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University for Development Studie UDS (Ghana) 2017

CONSUMERS’ PREFERENCES AND WILLINGNESS TO PAY FOR CERTIFIED VEGETABLES IN OUAGADOUGOU, BURKINA FASO

Kunituo, J.

Titre : CONSUMERS’ PREFERENCES AND WILLINGNESS TO PAY FOR CERTIFIED VEGETABLES IN OUAGADOUGOU, BURKINA FASO

Auteur : Kunituo, J.

Université de soutenance : University for Development Studie UDS (Ghana)

Grade : MASTER OF PHILOSOPHY DEGREE IN AGRICULTURAL ECONOMICS 2017

Résumé
The recent increase in consumers’ concern about safe food, particularly, certified food, is fueled by a number of food scandals that have resulted in illness and many death cases. This study assessed consumers’ perceptions and willingness to pay (WTP) for certified vegetables in Ouagadougou, Burkina Faso. A two stage random sampling method was employed to select 400 consumers from ten (10) sectors in Ouagadougou. A semistructured questionnaire which contained contingent valuation questions was used to collect a cross-sectional data in September, 2016. The ordered probit model was used to analyse the factors influencing consumers’ preferences and willingness to pay for certified vegetables. The Garrett ranking technique was used to rank the potential constraints consumers may face in accessing certified vegetables. The results indicated that consumers had no knowledge about the availability of certified vegetables in the market. Nonetheless, consumers perceived certified vegetables to be more nutritious, tastier and healthier than the conventional ones. The results also indicated that the most trusted vegetable certification institution was the national government scientific institution. Further, it was revealed that consumers preferred certified vegetables, especially those certified by national government institutions to the conventional ones. Consumers were willing to pay an average premium price of FCFA 381.96 (GH₵2.56) for 1kg of certified cabbage, FCFA375.27 (GH₵2.52) for, 1kg bundle of certified lettuce and FCFA 271.36 (GH₵1.82) for 1kg of certified tomatoes. These values represent 62.54%, 70.57% and 59.62% increment in the current market prices of the three vegetables, respectively. Also, the factors that significantly influenced consumers’ preferences for vegetables were price, age and income. Similarly, consumers who were willing to take financial risks and had high trust in national and international certifiers preferred certified vegetables to conventional ones. In terms of the determinants of WTP, the significant variables were the initial bid price, age, education, income and knowledge. Moreover, consumers who were healthconscious and had a high level of trust in national government certification were willing to pay for certified vegetables compared to their counterparts who were not. Finally, higher prices of certified vegetables was ranked as the major potential constraint to accessing certified vegetables. The study concluded that even though consumers had no knowledge about the availability of certified vegetables, they perceived certified vegetables to be healthier than the conventional ones and thus, were willing to pay a premium price. It is recommended that policy makers and other stakeholders in the certified food industries should put in measures to supply certified vegetables and create consumers’ awareness and sensitization through orientation and campaign programmes to help improve consumers’ knowledge, perceptions and attitudes towards certified foods.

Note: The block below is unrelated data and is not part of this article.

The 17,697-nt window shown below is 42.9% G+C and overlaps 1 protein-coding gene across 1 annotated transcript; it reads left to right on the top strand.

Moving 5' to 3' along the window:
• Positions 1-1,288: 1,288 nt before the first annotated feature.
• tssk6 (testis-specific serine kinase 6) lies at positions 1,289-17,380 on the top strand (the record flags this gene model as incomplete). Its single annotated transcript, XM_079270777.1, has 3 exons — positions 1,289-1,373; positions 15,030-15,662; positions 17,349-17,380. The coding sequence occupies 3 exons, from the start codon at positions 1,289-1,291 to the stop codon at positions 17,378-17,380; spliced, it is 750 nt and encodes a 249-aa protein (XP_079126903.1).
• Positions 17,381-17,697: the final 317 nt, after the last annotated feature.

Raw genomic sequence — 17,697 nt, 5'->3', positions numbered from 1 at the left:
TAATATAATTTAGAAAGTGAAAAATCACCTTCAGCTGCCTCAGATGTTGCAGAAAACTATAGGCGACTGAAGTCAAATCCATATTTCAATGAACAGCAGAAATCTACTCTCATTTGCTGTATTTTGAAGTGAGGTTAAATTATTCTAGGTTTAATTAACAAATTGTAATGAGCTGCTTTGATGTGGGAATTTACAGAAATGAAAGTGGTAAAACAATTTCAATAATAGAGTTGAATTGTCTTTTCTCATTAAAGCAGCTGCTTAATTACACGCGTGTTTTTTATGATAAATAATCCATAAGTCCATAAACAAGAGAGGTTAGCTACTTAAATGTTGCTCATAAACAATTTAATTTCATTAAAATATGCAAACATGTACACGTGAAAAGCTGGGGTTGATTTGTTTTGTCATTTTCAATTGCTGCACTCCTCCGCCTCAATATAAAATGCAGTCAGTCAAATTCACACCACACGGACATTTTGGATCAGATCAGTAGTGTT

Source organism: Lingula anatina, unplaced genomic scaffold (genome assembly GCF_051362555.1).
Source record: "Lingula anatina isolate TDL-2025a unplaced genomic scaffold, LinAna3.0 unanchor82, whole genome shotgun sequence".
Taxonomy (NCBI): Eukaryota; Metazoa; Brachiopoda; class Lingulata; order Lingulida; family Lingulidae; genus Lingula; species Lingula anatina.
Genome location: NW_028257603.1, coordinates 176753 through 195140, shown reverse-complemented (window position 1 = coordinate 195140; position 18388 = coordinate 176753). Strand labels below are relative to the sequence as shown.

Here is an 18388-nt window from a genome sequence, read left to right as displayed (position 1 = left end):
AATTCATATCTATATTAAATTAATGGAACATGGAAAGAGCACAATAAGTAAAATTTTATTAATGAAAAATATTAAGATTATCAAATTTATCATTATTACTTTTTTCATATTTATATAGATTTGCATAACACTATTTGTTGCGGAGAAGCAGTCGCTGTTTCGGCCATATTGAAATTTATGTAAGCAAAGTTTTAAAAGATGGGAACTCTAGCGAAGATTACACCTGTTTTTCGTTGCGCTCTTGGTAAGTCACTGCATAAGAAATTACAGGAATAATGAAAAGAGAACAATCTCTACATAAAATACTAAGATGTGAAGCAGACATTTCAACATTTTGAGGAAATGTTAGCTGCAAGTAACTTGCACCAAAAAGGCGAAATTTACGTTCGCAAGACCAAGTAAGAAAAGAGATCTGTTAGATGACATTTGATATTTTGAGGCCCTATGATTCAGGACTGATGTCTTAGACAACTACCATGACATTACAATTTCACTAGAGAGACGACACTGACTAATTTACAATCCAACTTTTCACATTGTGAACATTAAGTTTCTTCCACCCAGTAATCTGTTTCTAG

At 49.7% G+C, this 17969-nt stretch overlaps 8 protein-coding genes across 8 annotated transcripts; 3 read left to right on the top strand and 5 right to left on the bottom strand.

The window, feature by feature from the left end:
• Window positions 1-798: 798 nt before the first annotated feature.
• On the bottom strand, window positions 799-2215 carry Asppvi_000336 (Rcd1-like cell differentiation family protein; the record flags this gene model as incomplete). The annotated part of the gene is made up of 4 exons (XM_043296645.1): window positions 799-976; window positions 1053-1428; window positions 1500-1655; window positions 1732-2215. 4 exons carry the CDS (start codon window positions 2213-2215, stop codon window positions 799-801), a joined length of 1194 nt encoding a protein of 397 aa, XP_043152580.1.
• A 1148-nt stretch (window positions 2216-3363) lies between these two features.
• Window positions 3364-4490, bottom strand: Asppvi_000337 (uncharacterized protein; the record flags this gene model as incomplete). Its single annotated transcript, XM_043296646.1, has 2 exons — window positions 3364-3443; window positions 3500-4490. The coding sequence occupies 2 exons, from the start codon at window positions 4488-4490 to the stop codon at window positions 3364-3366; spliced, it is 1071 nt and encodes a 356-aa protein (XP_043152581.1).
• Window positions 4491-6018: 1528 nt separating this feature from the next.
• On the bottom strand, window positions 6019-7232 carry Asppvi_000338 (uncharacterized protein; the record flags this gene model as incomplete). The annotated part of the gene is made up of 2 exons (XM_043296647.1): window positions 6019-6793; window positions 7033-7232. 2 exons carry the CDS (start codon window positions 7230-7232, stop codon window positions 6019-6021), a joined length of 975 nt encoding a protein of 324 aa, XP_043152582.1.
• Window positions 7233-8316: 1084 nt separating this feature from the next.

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Page publiée le 11 février 2018